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Hybrid Wood and Steel System: Overstrength and Ductility

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Presentation on theme: "Hybrid Wood and Steel System: Overstrength and Ductility"— Presentation transcript:

1 Hybrid Wood and Steel System: Overstrength and Ductility
M.A.Sc Student: Carla Dickof Supervisor: Professor Stiemer, UBC; Professor Tesfamariam, UBC Okanagan FP innovations: Erol Karacabeyli Marjan Popovski

2 Project Description Goal:
Analyse and provide guidelines for the design of the hybrid seismic force resisting system, steel moment frames with infill wood shear walls Hybrid System of Interest: Hybridize steel and wood into a vertical seismic force resisting system. Focus on steel moment frames with a wood infill wall system Address material incompatibilities with special attention to hydroscopic properties in wood Provide values for equivalent static seismic design of system For this project I looked at the hybridization of wood and steel into one seismic system. Specifically I was looking at the placement of wood panels within a steel moment frame I was attempting to determine the effect to strenght and stiffness the panels would have Additionally we hoped to provide some estimates at the seismic factors used for static design in most codes

3 Hybrid System: Base Building
Building Plan Frame Elevation We started by creating a test building to analyse. 4x3 bays Analysed one frame with 2D analysis 3 bay frame with exterior bays of 9m and an interior bay of 6m Ground floor height of 4.5m and all other stories 3.65m typical for an office building

4 Hybrid System: Parameters
Options Infill Wall Types CLT shear walls Midply shear walls Ductility Limited Ductility Ductile Storeys 9 6 3 Braced Bays One Bay 2 Bays 3 bays Bracket Properties Gap between infill and steel frame We looked at several parameters The type of infill wall The ductility of the desing of the steel frame 3 different heights of building The configuration of infill bays As well as the gap spacing between the edge of the panel and the steel frame Infill Case 1 Infill Case 2 Infill Case 3

5 Bare Frame Design Steel moment frame to be designed based with NBCC ductility requirements Infill walls to be added and compare the response of the frame and the response of plain wood walls Ductility Type Steel Moment Wood Rd Ro D 5.0 1.5 2.0 1.7 MD 3.5 LD 1.3 The steel frames were designed to meet the criteria in Canada’s steel design code One set of frames was designed to meet the ductility requirements of a highly ductile frame and ther other for a limited ductility frame To allow for a more direct comparison of strengths and stiffnesses both were design for an equivalent static load associated with the ductility of a wood building between bare frames and infilled frames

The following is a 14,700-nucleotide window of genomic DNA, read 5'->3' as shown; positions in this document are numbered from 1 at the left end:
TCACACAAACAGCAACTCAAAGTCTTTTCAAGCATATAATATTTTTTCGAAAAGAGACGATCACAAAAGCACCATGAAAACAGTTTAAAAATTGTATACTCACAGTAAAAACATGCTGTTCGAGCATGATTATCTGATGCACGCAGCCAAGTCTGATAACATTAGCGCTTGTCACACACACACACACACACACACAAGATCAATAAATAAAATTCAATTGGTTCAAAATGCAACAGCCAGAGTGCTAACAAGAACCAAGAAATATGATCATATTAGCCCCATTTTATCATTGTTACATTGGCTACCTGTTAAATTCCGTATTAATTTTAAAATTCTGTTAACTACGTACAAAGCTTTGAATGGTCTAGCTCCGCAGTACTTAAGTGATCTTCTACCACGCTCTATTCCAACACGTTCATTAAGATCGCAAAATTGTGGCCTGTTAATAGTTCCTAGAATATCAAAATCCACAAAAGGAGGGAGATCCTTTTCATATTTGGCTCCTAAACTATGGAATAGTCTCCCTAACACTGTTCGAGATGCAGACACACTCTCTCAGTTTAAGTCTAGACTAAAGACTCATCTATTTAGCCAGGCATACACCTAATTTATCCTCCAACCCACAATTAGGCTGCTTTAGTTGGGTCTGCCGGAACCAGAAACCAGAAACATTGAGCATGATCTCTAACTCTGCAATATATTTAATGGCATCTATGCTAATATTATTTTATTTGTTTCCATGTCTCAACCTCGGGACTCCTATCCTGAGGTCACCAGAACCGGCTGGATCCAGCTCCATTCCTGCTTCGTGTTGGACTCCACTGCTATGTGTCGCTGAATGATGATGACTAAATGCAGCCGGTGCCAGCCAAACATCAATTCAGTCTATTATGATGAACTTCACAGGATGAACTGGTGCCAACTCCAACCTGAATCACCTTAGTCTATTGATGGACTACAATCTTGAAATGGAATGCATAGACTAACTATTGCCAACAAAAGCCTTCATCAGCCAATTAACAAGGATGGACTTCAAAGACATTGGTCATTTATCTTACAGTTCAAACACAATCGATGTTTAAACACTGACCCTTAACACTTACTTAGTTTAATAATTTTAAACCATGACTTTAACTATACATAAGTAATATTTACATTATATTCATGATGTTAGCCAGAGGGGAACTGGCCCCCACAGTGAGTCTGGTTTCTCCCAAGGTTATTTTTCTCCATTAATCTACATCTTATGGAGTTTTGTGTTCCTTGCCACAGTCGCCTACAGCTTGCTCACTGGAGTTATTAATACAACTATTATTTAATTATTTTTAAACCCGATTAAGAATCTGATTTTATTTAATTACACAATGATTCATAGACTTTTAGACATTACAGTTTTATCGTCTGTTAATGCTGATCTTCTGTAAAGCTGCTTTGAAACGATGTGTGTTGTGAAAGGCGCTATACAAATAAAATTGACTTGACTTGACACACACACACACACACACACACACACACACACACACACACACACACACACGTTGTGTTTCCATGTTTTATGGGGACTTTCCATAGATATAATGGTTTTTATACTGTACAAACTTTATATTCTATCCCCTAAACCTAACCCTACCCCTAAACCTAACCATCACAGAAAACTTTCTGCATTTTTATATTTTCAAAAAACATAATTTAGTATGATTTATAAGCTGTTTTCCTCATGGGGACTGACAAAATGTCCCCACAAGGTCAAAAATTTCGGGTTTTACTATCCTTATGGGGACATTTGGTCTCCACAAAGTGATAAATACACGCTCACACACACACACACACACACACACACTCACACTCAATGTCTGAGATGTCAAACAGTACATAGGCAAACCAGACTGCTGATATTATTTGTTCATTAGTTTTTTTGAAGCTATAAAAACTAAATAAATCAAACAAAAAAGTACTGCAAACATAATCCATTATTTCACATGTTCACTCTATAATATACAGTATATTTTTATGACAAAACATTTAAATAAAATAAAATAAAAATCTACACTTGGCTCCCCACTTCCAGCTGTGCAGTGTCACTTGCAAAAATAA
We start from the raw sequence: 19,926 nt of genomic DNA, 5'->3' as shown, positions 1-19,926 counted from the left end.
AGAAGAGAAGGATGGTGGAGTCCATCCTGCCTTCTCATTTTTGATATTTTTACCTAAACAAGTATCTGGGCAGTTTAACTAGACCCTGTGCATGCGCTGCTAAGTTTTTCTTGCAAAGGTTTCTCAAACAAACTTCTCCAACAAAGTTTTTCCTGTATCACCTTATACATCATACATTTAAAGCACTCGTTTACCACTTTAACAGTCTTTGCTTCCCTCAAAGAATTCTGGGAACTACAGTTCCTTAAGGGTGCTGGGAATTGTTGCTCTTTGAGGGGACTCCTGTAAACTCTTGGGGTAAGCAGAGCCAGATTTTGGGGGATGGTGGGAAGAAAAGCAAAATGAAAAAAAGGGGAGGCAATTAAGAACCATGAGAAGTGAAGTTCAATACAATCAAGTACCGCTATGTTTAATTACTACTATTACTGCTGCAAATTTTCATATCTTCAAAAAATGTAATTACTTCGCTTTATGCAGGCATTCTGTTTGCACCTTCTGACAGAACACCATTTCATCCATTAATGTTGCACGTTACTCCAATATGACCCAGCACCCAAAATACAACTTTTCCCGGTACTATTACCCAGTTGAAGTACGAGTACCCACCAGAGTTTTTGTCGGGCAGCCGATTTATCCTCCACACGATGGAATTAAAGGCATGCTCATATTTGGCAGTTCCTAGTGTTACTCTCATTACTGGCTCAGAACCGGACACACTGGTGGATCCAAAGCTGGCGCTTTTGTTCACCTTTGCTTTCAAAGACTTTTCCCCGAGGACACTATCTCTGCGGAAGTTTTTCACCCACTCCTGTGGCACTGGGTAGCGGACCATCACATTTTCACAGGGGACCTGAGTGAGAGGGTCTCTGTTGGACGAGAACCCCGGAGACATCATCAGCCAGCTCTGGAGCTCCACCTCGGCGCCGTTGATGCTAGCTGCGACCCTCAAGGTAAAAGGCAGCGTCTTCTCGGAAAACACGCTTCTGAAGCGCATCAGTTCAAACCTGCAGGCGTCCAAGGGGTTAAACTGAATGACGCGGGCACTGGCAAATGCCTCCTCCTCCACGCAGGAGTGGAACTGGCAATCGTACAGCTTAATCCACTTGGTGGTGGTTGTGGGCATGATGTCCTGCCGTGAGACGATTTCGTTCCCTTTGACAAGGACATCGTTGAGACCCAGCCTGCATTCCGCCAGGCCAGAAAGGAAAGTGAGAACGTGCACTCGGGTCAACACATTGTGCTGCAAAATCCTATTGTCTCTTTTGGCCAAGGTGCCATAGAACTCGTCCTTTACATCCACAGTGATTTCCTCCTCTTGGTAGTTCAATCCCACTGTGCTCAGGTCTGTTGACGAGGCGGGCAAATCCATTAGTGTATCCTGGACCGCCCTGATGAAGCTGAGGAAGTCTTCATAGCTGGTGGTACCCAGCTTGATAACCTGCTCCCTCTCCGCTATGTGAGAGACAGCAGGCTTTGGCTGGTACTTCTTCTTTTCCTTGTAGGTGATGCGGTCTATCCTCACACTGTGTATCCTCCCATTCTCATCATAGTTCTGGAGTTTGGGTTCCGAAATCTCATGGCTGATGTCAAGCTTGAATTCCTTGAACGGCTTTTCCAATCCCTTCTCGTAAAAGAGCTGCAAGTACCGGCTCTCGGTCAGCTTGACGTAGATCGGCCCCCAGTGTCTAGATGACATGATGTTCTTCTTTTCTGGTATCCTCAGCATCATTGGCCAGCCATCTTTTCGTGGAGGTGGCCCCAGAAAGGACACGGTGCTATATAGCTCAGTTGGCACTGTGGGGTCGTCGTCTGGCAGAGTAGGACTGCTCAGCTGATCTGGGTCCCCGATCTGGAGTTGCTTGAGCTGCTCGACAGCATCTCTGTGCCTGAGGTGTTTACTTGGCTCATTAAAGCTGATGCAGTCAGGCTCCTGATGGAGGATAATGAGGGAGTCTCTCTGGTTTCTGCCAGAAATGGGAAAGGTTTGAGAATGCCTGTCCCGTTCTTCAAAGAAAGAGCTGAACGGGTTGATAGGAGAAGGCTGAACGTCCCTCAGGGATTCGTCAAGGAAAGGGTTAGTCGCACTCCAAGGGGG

6 Infill Walls: Midply Shear Walls
Midply walls have higher strength compared to standard plywood shear walls Nails in double shear Nail head does not pull through sheathing Increased nail edge distance Failure of walls occurs through buckling of studs For the infill walls, two types of walls were looked at. The first was midply plywood shear walls These provide a central layer of plywood between 2 studs instead of on the outside of the wall Allows for higher strength and stiffness compared to typical shear walls because the nails are in double shear These were modeled taking in to account as non-linear systems taking in to account the strength and ductility after the peak strength is reached

7 Infill Walls: CLT Walls
Approximated as elastic perfectly plastic with plasticity model Elastic properties determined using composite theory Strength limits determined from product data Plain CLT systems show all deformation in connectors Confinement from surround frame may cause deformation in the panel Parallel to grain Perpendicular to grain ELASTIC PROPERTIES Elastic 7800 MPa 4600 MPa Shear 250 MPa STRENGTH Tension 16.5 MPa Compression 24 MPa Crushing 30 MPa 5.2 MPa The other type of wall considered were CLT walls. CLT walls include both rocking behaviour and shear deformation in the panel The shear in the panel is often ignored as they are so much more stiff than the connectors Within a steel frame bay, even after the connectors fail, the panel will continue to be loaded Little information is available about the failure in in-plane shear of CLT panels A simplified elastic perfectly plastic model was used here with the ultimate strenght of 5.2MPa Further testing is required to determine the true behaviour of these panels Shear and Rocking Pure Rocking Pure Shear

8 Connection between Wall and Frame
Nailed bracket connection developed for CLT walls Bracket behaviour is independent in different directions Confinement also provided along edges of panel to provide confinement using “gap” elements The connections were modeled using the behaviour shown here as developed at FPInnovations Different behaviours were noticed parallel and perpendicular to the grain grain Also, links representing the confinement were modeled around the panels that act in compression only The panels were modeled to sit directly on the steel beams below them A gap of varying size was provided around the sides and the top of the panel

9 Pushover Results Midply walls do not add significant stiffness or strength to the system; CLT infill walls show significant gains over plain steel moment frame Effect of Infill Panel Type: Single Storey Single Bay Frame